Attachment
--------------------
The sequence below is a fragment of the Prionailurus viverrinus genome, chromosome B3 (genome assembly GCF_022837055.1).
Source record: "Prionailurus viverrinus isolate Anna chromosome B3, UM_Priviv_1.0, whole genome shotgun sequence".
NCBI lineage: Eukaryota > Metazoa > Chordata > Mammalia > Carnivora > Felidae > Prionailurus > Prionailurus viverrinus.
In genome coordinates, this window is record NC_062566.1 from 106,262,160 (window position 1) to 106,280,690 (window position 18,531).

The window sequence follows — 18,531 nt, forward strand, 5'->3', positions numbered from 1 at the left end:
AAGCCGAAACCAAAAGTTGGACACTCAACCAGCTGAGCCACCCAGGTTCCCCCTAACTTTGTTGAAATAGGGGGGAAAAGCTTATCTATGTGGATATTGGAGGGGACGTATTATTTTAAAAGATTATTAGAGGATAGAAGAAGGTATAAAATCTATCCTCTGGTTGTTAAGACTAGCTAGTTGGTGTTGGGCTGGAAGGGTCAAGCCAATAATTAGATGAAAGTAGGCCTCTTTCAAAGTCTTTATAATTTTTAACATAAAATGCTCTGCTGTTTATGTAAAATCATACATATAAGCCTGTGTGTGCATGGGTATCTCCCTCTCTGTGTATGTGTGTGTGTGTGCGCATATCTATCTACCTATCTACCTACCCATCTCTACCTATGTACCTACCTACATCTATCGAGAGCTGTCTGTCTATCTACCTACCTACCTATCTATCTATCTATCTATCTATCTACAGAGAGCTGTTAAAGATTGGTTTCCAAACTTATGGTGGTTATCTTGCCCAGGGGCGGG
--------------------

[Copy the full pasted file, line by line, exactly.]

The sequence below is a fragment of the Prionailurus viverrinus genome, chromosome B3 (genome assembly GCF_022837055.1).
Source record: "Prionailurus viverrinus isolate Anna chromosome B3, UM_Priviv_1.0, whole genome shotgun sequence".
NCBI lineage: Eukaryota > Metazoa > Chordata > Mammalia > Carnivora > Felidae > Prionailurus > Prionailurus viverrinus.
In genome coordinates, this window is record NC_062566.1 from 106,262,160 (window position 1) to 106,280,690 (window position 18,531).

The window sequence follows — 18,531 nt, forward strand, 5'->3', positions numbered from 1 at the left end:
AAGCCGAAACCAAAAGTTGGACACTCAACCAGCTGAGCCACCCAGGTTCCCCCTAACTTTGTTGAAATAGGGGGGAAAAGCTTATCTATGTGGATATTGGAGGGGACGTATTATTTTAAAAGATTATTAGAGGATAGAAGAAGGTATAAAATCTATCCTCTGGTTGTTAAGACTAGCTAGTTGGTGTTGGGCTGGAAGGGTCAAGCCAATAATTAGATGAAAGTAGGCCTCTTTCAAAGTCTTTATAATTTTTAACATAAAATGCTCTGCTGTTTATGTAAAATCATACATATAAGCCTGTGTGTGCATGGGTATCTCCCTCTCTGTGTATGTGTGTGTGTGTGCGCATATCTATCTACCTATCTACCTACCCATCTCTACCTATGTACCTACCTACATCTATCGAGAGCTGTCTGTCTATCTACCTACCTACCTATCTATCTATCTATCTATCTATCTACAGAGAGCTGTTAAAGATTGGTTTCCAAACTTATGGTGGTTATCTTGCCCAGGGGCGGG